Can a tennis ball really give you home-buying insight? Normally, when people are looking for properties to purchase, they worry about the roof or the walls or the plumbing or the appliances or the heating/ac system, but not many realize that inspecting the foundation is critical to the building’s structural integrity.
We were asked several years ago to consult on a “view” property in Malibu, California, that had been red-tagged (deemed unsafe for occupancy) due to earth movement and undermining of the house by a landslide that had occurred during the winter rains of 2004/2005. The client contacted us in May, 2015, after he purchased the property. Continue reading
Several years ago, we were asked to assist a homeowners association (HOA) with their damaged retaining walls in Anaheim, California. Twelve properties in the HOA were being affected by the movement of a retaining wall that varied in height up to about 12 feet, which supported the backyards of their stunning view properties.
When you say you live in Anaheim, many people think you live near the happiest place on earth—Disneyland, which is relatively flat and much closer to the western side of the city. These HOA owners, however, were unhappy campers located in the newer eastern scenic foothill region of the city known for its planned suburban communities with parks, open space, schools and shopping. Many of the homes in the Anaheim Hills have views to the north of the Yorba Linda Hills and the snow-capped mountains beyond, which make them highly desirable and irresistible to buyers—especially young professionals and their growing families. Continue reading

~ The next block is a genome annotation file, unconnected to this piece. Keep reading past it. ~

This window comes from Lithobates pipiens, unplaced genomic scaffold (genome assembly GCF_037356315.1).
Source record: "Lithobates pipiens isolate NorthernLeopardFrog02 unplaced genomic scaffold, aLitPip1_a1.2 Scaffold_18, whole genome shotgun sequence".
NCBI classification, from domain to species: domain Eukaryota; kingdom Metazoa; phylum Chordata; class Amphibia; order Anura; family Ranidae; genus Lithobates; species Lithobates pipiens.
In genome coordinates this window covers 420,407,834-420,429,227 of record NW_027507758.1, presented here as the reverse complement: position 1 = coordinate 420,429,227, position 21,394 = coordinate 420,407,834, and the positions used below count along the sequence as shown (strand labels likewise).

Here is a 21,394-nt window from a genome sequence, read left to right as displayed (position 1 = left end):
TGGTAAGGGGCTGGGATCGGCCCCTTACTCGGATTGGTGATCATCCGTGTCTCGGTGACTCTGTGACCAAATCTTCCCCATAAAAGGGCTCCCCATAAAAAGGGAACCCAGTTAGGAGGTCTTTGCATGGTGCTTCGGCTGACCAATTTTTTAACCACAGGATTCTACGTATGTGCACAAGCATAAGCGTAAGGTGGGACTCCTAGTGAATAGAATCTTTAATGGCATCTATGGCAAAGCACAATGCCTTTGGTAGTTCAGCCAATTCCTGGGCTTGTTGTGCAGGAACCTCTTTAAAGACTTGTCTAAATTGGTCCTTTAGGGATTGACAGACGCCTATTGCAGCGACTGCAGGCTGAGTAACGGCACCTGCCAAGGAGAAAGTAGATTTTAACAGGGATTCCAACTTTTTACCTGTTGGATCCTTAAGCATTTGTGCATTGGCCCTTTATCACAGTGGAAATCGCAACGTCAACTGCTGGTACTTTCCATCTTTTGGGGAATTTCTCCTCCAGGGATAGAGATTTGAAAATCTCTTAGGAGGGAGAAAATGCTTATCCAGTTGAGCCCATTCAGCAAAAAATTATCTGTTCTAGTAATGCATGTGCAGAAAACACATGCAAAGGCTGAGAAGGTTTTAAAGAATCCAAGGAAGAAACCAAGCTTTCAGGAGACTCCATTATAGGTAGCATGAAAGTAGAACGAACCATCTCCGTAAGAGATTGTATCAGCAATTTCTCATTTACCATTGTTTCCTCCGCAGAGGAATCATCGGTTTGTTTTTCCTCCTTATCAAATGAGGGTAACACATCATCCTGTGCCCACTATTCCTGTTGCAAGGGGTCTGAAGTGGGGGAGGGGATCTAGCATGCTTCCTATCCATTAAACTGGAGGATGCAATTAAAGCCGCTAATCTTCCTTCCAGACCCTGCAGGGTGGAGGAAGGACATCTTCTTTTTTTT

We were hired to evaluate the interior ceiling cracks in a home in Fullerton. CA. A contractor performed measured floor elevations to see if there was any foundation or slab movement and their measurements showed that the slab had not moved. So, foundation settlement was ruled out.
During our site inspection it was noted that the eaves were between 5 and 6 feet wide. A normal eave is between 2 and 3 feet wide. It was also noted that stucco had been added to be bottom of the eaves which made them heavier than normal eaves.
Have you noticed a gentrifying Los Angeles? Over the last decade or two much of Los Angeles’ downtown has been gentrified. Gentrifying, sometimes referred to as upscaling, can be defined as taking older properties and improving and renovating them so that they appeal to a broader range of potential renters or buyers. Gentrification can apply to many kinds of property. Often when a neighborhood begins to gentrify for residential use, commercial properties also upscale to meet the demand of the new tenant demographics. These projects are often use “outside the box” design to take full advantage of existing properties. Continue reading
As Californians, many of us have been waiting for “the big one” for years.
In 2015 Los Angeles set the nation’s strictest earthquake regulations. 15,000 of the city’s buildings will need to be retrofitted so that they can withstand the shaking of severe earthquakes.
Seismic retrofitting involves the process of securing buildings that may not have been adequately anchored prior to current retrofitting standards.
Most of the retrofitting will need to be done to the city’s apartment-style structures.
Smaller and medium-sized complex owners may not have the capital to complete their projects, but the city is offering various programs to help fund the cost. Also, many contractors have banks behind them and can offer financing to help fund the retrofit process. Continue reading